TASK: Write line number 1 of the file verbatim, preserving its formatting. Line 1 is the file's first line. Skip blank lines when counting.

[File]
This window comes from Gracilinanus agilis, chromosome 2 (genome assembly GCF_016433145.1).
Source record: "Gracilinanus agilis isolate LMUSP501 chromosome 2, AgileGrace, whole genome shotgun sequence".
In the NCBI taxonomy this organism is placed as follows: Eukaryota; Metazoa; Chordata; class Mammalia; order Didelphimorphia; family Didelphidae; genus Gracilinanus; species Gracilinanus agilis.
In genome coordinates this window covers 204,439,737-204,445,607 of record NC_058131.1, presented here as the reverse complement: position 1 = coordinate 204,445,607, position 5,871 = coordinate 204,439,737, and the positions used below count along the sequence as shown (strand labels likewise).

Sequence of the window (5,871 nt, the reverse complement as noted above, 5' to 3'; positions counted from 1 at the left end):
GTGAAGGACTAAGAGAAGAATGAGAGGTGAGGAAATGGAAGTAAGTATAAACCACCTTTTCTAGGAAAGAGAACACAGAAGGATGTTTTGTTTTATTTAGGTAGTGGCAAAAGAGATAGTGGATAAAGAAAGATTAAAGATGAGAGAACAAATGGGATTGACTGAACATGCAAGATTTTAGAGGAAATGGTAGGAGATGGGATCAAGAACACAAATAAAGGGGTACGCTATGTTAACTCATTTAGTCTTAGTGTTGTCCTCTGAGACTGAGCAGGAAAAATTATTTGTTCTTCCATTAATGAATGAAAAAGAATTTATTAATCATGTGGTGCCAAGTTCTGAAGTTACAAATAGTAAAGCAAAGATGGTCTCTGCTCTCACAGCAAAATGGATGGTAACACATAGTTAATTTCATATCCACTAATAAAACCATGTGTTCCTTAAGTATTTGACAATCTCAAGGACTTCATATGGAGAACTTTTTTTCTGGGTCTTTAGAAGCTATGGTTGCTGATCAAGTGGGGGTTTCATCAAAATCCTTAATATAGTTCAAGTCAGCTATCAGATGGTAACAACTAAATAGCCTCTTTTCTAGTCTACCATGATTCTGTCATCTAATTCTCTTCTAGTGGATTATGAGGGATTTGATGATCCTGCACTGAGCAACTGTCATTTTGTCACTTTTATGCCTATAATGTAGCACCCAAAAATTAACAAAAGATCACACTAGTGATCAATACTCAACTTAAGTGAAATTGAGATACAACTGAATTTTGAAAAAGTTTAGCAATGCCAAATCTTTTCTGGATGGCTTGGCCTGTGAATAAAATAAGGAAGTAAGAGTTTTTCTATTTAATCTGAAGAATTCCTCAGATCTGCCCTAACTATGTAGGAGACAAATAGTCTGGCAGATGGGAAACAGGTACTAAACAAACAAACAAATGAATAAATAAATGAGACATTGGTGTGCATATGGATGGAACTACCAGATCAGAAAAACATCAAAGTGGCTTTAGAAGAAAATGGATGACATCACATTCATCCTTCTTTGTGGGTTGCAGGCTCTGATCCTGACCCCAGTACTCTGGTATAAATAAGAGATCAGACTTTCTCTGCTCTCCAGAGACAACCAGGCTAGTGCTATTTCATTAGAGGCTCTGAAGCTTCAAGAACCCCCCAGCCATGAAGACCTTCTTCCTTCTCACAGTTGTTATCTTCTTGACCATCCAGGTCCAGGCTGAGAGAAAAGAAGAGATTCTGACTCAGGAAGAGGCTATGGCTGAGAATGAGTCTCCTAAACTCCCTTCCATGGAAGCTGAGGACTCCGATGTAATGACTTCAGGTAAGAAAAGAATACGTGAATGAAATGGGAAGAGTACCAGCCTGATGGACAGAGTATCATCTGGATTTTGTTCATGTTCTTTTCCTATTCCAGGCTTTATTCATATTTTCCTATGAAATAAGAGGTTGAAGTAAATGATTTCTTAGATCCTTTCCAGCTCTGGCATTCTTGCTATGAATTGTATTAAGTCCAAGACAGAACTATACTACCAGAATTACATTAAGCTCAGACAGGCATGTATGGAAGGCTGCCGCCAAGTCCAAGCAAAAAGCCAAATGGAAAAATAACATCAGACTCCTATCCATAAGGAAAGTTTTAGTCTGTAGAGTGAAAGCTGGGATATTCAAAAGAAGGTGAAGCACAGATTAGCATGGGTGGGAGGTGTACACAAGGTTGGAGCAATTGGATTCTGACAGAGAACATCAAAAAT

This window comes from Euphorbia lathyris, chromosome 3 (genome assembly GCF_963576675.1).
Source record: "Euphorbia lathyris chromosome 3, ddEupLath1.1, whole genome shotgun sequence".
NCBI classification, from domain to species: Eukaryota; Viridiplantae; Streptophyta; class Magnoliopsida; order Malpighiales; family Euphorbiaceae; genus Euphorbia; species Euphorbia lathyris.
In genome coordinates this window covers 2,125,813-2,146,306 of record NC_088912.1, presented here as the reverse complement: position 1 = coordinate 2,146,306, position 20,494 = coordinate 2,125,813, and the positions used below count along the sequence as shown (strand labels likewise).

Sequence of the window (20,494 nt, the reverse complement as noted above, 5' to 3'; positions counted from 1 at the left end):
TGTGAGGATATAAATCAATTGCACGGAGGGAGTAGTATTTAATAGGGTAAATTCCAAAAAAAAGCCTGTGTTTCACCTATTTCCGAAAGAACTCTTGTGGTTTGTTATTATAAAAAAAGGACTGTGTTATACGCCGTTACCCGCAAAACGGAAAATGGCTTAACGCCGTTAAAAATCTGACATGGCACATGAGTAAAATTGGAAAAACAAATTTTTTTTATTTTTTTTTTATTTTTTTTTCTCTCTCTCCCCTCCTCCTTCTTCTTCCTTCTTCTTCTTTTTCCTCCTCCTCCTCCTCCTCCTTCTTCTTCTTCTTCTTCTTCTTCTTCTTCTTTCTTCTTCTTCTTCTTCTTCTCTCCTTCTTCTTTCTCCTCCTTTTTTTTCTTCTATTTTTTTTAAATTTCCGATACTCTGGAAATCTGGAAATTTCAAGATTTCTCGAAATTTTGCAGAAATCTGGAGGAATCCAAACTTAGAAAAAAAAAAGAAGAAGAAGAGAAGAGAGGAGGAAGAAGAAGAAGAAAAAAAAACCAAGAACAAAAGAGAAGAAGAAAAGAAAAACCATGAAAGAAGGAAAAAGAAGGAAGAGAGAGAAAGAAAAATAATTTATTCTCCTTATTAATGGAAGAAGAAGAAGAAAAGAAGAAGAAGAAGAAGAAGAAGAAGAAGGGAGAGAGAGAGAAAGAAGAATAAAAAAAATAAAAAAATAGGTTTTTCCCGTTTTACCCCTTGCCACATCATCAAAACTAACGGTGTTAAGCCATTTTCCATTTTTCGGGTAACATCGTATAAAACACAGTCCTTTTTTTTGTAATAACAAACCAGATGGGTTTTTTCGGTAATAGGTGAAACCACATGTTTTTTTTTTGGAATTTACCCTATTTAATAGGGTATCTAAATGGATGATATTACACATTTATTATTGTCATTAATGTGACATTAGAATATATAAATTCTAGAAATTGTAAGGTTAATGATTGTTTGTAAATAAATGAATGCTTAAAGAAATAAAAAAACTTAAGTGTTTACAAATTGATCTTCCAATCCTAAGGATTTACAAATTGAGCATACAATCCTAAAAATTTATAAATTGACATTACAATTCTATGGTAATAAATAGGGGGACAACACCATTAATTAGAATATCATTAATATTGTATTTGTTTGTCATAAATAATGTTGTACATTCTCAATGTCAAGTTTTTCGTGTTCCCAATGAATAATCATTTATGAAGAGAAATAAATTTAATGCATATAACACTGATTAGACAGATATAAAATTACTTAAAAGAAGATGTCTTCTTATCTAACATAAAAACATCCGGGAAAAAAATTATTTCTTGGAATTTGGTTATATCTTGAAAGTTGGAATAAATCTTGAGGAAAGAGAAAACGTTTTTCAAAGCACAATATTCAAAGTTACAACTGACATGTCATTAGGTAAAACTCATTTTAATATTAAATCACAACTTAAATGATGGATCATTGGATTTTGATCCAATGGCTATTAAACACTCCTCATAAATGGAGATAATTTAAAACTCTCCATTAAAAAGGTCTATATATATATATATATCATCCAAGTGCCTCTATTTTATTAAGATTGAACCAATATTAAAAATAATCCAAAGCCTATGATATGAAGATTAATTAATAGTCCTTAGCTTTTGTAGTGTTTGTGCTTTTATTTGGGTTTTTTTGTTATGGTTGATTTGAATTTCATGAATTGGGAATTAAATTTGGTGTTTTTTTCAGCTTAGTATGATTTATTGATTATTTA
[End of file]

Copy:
This window comes from Gracilinanus agilis, chromosome 2 (genome assembly GCF_016433145.1).